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Galvanized Water Service Line Replacement

Summary:

In 2018, Michigan adopted the country’s most proactive Lead and Copper Rule (LCR). This more-stringent LCR protects public health by requiring Michigan’s public water systems to take additional actions to reduce lead and copper levels in drinking water. Now, water utilities must provide an inventory of their water service connections, inform customers if their homes have a galvanized service line, and as of 2021, replace all galvanized service lines within 20 years.

If we have determined that your water service line needs to be replaced, please review the important information below. 

Frequently Asked Questions

Why does my water service line need to be replaced?

Prior to 1986, galvanized pipes were commonly used for drinking water supply lines in homes. These galvanized pipes were typically connected to the public water main with a short section of lead pipe (sometimes called a pigtail or gooseneck.) Because of the previous connection, galvanized service lines are now classified as lead service lines because particulate lead from the lead goosenecks could be absorbed into the soft metals of the galvanized water service line between the water main and the home. To reduce this potential risk, these galvanized pipes must be replaced by 2041.

Is there lead in my water?

Zeeland BPW purchases its drinking water from Holland BPW which sources it from Lake Michigan. Lake Michigan is a high-quality water source that is free of major contaminants. Water supplied by Zeeland BPW does not contain lead when it leaves the treatment plant. Also, Zeeland BPW’s water distribution system is made of lead-free pipes. This means that our drinking water is not exposed to lead during the distribution process, where water from Lake Michigan pumped through the water mains that lay beneath the streets in our service area.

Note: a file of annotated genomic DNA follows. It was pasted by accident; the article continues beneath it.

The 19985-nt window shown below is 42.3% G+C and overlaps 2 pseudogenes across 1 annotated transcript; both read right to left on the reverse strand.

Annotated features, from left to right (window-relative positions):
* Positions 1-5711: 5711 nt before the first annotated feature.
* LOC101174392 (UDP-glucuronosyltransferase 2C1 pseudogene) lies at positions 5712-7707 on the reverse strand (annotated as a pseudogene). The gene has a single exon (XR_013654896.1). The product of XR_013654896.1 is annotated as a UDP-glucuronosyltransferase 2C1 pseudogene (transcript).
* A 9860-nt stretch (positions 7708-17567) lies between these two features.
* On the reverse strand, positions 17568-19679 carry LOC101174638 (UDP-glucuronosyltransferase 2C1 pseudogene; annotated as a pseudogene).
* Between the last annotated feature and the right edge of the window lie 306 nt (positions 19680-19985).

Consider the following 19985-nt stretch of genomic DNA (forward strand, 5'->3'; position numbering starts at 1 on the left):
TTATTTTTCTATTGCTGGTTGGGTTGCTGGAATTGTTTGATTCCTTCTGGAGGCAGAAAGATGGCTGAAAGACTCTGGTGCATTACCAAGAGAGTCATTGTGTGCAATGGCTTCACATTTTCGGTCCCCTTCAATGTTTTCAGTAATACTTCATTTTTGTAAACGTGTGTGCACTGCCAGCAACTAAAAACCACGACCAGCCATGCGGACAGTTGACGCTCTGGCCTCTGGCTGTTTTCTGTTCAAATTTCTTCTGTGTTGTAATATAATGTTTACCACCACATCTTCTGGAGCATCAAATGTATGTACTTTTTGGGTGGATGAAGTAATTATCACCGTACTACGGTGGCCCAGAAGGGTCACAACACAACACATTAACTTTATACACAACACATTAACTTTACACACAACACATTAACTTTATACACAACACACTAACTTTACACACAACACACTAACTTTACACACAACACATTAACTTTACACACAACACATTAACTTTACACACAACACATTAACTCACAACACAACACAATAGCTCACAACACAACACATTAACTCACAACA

Each home that we serve is connected to the water main by a water service line. Some older lines that connect houses to water mains may contain lead. Another potential source of lead is a is a home’s internal plumbing. Internal plumbing that could contain lead includes lead pipes, lead solder, and fixtures made of brass that contains some lead. Lead pipes and solder were officially banned in 1986, more restrictive requirements for plumbing fixtures were introduced in January 2014. All these potential sources can cause lead to be present in drinking water, especially if water sits for a long time near lead sources before use.
The best way to avoid lead exposure is removing the sources of lead. In addition to Zeeland BPW replacing your water service line, we strongly encourage you to evaluate other potential sources of lead inside your home plumbing, remove them when possible, and follow best practices to minimize your exposure to lead from any remaining sources. A licensed plumber can help you to identify and remove lead plumbing.

What can I do to limit lead exposure until my water service line is replaced?

View our “Reducing Potential Lead Exposure” brochure for easy tips to reduce the risk of exposure.

When will my water service line be replaced?

Though Michigan’s new regulations require the galvanized water service lines to be replaced by 2041. However, we’re creating a 5-year plan to perform these replacements. In this plan, we estimate approximately 200 replacements per year. We will notify you when we are replacing services lines in your neighborhood.